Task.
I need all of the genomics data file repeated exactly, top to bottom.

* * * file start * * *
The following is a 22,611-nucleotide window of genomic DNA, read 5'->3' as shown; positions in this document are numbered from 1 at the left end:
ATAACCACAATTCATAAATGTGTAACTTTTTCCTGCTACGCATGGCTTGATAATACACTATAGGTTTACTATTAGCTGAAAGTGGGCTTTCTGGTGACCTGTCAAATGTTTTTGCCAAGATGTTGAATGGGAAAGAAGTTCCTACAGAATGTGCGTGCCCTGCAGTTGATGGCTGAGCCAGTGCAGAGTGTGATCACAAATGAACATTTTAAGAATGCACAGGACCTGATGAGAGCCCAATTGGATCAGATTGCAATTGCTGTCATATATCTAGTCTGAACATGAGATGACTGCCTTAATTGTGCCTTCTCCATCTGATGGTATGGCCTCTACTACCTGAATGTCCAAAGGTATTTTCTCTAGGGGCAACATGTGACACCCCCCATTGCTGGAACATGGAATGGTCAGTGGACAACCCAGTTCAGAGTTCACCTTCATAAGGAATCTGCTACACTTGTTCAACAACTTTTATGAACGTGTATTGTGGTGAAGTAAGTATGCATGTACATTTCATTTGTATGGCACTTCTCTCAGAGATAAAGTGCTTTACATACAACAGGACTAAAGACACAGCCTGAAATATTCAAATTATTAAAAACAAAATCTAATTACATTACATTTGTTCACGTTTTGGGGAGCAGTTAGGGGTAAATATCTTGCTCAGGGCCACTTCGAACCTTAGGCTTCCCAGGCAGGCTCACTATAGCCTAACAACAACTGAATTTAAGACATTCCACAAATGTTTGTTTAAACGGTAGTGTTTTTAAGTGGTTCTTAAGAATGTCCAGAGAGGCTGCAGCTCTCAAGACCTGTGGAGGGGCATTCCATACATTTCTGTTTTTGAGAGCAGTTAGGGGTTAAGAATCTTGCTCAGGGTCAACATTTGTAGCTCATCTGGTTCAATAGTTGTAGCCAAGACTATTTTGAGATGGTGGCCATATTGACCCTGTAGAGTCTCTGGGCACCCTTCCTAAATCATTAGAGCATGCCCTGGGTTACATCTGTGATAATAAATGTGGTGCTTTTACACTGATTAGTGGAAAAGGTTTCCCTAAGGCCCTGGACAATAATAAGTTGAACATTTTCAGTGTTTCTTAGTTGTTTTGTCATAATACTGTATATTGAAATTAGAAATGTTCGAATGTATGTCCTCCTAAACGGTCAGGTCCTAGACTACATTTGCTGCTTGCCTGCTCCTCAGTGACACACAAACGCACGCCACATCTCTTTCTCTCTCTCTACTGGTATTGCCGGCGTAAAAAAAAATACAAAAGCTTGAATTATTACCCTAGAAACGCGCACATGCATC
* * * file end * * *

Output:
The following is a 22,611-nucleotide window of genomic DNA, read 5'->3' as shown; positions in this document are numbered from 1 at the left end:
ATAACCACAATTCATAAATGTGTAACTTTTTCCTGCTACGCATGGCTTGATAATACACTATAGGTTTACTATTAGCTGAAAGTGGGCTTTCTGGTGACCTGTCAAATGTTTTTGCCAAGATGTTGAATGGGAAAGAAGTTCCTACAGAATGTGCGTGCCCTGCAGTTGATGGCTGAGCCAGTGCAGAGTGTGATCACAAATGAACATTTTAAGAATGCACAGGACCTGATGAGAGCCCAATTGGATCAGATTGCAATTGCTGTCATATATCTAGTCTGAACATGAGATGACTGCCTTAATTGTGCCTTCTCCATCTGATGGTATGGCCTCTACTACCTGAATGTCCAAAGGTATTTTCTCTAGGGGCAACATGTGACACCCCCCATTGCTGGAACATGGAATGGTCAGTGGACAACCCAGTTCAGAGTTCACCTTCATAAGGAATCTGCTACACTTGTTCAACAACTTTTATGAACGTGTATTGTGGTGAAGTAAGTATGCATGTACATTTCATTTGTATGGCACTTCTCTCAGAGATAAAGTGCTTTACATACAACAGGACTAAAGACACAGCCTGAAATATTCAAATTATTAAAAACAAAATCTAATTACATTACATTTGTTCACGTTTTGGGGAGCAGTTAGGGGTAAATATCTTGCTCAGGGCCACTTCGAACCTTAGGCTTCCCAGGCAGGCTCACTATAGCCTAACAACAACTGAATTTAAGACATTCCACAAATGTTTGTTTAAACGGTAGTGTTTTTAAGTGGTTCTTAAGAATGTCCAGAGAGGCTGCAGCTCTCAAGACCTGTGGAGGGGCATTCCATACATTTCTGTTTTTGAGAGCAGTTAGGGGTTAAGAATCTTGCTCAGGGTCAACATTTGTAGCTCATCTGGTTCAATAGTTGTAGCCAAGACTATTTTGAGATGGTGGCCATATTGACCCTGTAGAGTCTCTGGGCACCCTTCCTAAATCATTAGAGCATGCCCTGGGTTACATCTGTGATAATAAATGTGGTGCTTTTACACTGATTAGTGGAAAAGGTTTCCCTAAGGCCCTGGACAATAATAAGTTGAACATTTTCAGTGTTTCTTAGTTGTTTTGTCATAATACTGTATATTGAAATTAGAAATGTTCGAATGTATGTCCTCCTAAACGGTCAGGTCCTAGACTACATTTGCTGCTTGCCTGCTCCTCAGTGACACACAAACGCACGCCACATCTCTTTCTCTCTCTCTACTGGTATTGCCGGCGTAAAAAAAAATACAAAAGCTTGAATTATTACCCTAGAAACGCGCACATGCATC